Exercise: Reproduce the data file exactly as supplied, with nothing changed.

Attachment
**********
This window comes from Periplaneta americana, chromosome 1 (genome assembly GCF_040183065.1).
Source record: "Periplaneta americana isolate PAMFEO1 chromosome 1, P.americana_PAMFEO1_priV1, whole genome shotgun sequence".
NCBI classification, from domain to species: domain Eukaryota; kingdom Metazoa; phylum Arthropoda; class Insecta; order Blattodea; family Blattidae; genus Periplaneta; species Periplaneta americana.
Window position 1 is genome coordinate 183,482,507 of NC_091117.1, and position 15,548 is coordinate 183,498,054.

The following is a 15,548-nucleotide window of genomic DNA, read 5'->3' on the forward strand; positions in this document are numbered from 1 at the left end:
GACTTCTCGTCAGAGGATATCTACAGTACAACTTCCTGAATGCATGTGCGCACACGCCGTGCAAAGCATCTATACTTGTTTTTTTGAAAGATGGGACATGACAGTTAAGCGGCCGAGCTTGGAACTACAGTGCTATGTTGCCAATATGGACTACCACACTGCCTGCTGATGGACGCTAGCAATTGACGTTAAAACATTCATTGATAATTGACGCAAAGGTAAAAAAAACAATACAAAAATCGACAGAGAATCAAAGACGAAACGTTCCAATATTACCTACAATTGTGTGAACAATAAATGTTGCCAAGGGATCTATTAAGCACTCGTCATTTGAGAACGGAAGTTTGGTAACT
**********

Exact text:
This window comes from Periplaneta americana, chromosome 1 (genome assembly GCF_040183065.1).
Source record: "Periplaneta americana isolate PAMFEO1 chromosome 1, P.americana_PAMFEO1_priV1, whole genome shotgun sequence".
NCBI classification, from domain to species: domain Eukaryota; kingdom Metazoa; phylum Arthropoda; class Insecta; order Blattodea; family Blattidae; genus Periplaneta; species Periplaneta americana.
Window position 1 is genome coordinate 183,482,507 of NC_091117.1, and position 15,548 is coordinate 183,498,054.

The following is a 15,548-nucleotide window of genomic DNA, read 5'->3' on the forward strand; positions in this document are numbered from 1 at the left end:
GACTTCTCGTCAGAGGATATCTACAGTACAACTTCCTGAATGCATGTGCGCACACGCCGTGCAAAGCATCTATACTTGTTTTTTTGAAAGATGGGACATGACAGTTAAGCGGCCGAGCTTGGAACTACAGTGCTATGTTGCCAATATGGACTACCACACTGCCTGCTGATGGACGCTAGCAATTGACGTTAAAACATTCATTGATAATTGACGCAAAGGTAAAAAAAACAATACAAAAATCGACAGAGAATCAAAGACGAAACGTTCCAATATTACCTACAATTGTGTGAACAATAAATGTTGCCAAGGGATCTATTAAGCACTCGTCATTTGAGAACGGAAGTTTGGTAACT